• It's good for your relationship. (Don't take your cell phones!)
  • It's good exercise. (Without having to pay for the gym.)
  • It's a chance to be out in nature.


Do good. One of the best feelings you can get is doing good for others. This means hands-on helping, not sitting at your computer signing on-line petitions. Here are some possibilities:


  • Become a Big Brother or Big Sister
  • Volunteer in a local hospital, soup kitchen, or nursing home.
  • Clean up your neighborhood
  • Tutor someone in English or Judaism
  • Call a lonely person every day
  • Go to a neighbor who is sick, after childbirth, or has recently lost a loved one, and offer to fold laundry or run an errand.



Judaism introduced to the world the concept of linear time. As Thomas Cahill points out in The Gifts of the Jews, before the Jews burst onto the scene, all ancient peoples conceived of time as circular. Circles go aimlessly around and around. The Jewish concept of linear time is imbued with direction and purpose. Just as an individual life moves toward a purpose or goal that makes all the vicissitudes of that life meaningful, so human history also has a goal.

The goal of history is the Redemption, otherwise known as the Messianic Era. As the Prophets so eloquently described it, the Messianic Age will be an era of universal God-consciousness and peace. "And they shall beat their swords into plowshares and their spears into pruning hooks."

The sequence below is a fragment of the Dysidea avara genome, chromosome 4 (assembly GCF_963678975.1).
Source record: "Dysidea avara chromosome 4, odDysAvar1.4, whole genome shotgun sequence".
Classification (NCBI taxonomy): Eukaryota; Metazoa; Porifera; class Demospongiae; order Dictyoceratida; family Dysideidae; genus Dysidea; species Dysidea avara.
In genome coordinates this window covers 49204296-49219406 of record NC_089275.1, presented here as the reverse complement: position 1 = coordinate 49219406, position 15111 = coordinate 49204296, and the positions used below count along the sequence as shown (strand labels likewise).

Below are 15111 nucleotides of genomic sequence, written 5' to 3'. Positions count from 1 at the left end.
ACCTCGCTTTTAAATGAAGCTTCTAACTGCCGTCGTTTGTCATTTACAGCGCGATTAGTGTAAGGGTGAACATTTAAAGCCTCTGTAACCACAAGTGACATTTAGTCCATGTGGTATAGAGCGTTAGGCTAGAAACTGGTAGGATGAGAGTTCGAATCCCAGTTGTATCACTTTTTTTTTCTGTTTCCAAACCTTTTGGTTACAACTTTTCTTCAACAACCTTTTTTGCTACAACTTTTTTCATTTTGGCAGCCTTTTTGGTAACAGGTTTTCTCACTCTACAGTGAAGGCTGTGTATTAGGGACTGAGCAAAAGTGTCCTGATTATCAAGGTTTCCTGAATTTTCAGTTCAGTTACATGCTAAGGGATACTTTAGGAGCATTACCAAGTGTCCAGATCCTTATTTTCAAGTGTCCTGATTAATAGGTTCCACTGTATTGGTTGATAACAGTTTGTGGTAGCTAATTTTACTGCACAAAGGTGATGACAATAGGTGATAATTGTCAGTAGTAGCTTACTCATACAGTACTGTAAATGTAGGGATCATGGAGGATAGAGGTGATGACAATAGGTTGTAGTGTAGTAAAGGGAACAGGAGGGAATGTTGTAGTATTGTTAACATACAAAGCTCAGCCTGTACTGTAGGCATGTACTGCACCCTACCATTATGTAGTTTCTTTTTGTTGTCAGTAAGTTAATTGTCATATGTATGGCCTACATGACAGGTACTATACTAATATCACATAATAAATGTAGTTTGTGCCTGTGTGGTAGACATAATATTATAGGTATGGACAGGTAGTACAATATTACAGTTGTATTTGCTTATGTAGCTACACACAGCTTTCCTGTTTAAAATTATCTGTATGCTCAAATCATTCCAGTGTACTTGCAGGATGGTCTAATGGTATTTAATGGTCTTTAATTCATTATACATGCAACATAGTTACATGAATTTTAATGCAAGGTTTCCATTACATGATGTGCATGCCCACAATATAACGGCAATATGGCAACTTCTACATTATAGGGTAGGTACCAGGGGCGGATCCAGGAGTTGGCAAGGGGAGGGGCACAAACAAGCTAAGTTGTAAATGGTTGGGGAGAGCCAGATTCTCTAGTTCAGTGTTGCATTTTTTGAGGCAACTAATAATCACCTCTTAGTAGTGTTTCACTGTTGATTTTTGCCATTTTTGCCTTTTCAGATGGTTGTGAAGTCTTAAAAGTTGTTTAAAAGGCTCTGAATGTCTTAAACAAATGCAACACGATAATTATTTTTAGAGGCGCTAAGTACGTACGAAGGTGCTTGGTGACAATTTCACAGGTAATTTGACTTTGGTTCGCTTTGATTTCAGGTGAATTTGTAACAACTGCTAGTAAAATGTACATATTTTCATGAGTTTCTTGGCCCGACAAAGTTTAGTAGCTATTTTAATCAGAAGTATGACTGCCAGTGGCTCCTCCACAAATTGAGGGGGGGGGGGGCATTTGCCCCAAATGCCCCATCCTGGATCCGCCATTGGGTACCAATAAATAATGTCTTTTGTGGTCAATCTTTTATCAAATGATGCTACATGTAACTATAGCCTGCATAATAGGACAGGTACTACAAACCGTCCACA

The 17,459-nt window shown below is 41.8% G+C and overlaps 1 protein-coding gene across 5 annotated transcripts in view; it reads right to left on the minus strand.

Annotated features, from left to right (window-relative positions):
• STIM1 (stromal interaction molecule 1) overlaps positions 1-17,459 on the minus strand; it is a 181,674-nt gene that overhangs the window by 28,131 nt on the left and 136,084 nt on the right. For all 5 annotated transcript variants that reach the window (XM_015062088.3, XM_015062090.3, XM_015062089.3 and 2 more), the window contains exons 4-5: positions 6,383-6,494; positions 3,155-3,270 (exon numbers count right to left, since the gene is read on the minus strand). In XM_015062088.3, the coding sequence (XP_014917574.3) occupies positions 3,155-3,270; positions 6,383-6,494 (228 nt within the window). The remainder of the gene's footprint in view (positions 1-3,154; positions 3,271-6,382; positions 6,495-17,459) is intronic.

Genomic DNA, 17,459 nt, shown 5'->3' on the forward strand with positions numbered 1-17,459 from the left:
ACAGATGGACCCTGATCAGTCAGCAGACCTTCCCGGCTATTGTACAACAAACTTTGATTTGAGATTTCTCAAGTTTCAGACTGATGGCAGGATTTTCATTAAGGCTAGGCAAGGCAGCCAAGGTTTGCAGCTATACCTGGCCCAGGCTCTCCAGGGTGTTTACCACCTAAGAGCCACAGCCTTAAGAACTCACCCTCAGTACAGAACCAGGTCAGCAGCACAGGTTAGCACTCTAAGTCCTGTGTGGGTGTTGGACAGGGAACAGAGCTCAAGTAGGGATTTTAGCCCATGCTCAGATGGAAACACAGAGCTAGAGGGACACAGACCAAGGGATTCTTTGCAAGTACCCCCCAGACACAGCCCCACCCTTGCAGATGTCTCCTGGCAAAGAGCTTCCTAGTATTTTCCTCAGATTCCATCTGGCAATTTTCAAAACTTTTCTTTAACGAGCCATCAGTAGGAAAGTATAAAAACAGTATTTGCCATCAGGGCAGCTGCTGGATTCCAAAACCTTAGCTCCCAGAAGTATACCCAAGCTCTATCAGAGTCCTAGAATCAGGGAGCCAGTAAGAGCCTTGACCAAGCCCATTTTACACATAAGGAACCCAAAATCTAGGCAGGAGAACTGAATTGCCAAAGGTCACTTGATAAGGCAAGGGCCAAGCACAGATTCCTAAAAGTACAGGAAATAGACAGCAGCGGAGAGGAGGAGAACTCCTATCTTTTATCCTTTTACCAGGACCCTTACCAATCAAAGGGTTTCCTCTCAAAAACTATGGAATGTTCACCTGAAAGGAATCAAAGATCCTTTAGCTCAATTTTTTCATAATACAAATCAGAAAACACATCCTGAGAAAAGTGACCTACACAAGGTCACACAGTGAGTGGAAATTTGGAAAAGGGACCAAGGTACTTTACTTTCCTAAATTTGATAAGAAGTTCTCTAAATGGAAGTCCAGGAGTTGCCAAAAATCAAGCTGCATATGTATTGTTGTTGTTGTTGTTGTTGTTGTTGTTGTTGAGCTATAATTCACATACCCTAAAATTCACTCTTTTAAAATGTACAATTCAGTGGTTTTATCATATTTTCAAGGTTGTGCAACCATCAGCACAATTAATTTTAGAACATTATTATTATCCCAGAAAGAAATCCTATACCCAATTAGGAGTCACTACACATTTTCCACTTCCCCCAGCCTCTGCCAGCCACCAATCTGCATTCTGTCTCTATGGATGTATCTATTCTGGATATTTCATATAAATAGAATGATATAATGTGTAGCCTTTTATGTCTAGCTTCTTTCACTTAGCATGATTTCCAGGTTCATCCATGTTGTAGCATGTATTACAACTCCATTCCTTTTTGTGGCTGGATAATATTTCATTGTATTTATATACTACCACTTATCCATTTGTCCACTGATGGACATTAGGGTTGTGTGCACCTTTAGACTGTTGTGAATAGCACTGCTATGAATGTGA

The present state of the world should compel us to yearn for the Redemption, and, most importantly, mobilize us to take action.

Such pronouncements are meant not merely to adorn walls at the United Nations. Belief in the Messianic Age as the goal of history is one of Maimonides' Thirteen Principles of the Faith. The Talmud tells us that one of the six questions each of us will be asked upon arriving in the Next World is: "Did you anticipate the Redemption?"

The present state of the world with the economic meltdown, Jihadist terrorism, the threat of nuclear war from Iran, and the moral meltdown that abounds in government corruption, multi-billion dollar scams, and sexual exploitation by younger and younger people could easily lead us to despair. Instead it should compel us to yearn for the Redemption, and, most importantly, mobilize us to take action.

What can you do to bring the Redemption? The destiny of the Jewish people is to be a "light unto the nations." Become a model of morality, especially in your business dealings. If one Jew such as Bernard Madoff can disgrace the Jewish people and push off the Redemption by his dishonesty, all it would take to hasten the Redemption is for one Jew such as you to act with scrupulous honesty and integrity.


The victory of the Jews over the Greeks, which Chanukah commemorates, was much more than a military victory. It was the victory of Jewish spirituality over Greek materialism. The Jews championed a worldview characterized by spiritual goals, a relationship with God, altruism, and a transcendent purpose to both individual and world history. The Greeks championed a worldview extolling the physical world: art, science, sports, and philosophy.

Looking at the world today, it's clear we're still fighting the battle. It is up to every individual to decide which will prevail in his or her own life: a material orientation or a spiritual orientation? You can reenact the Chanukah victory in your own life.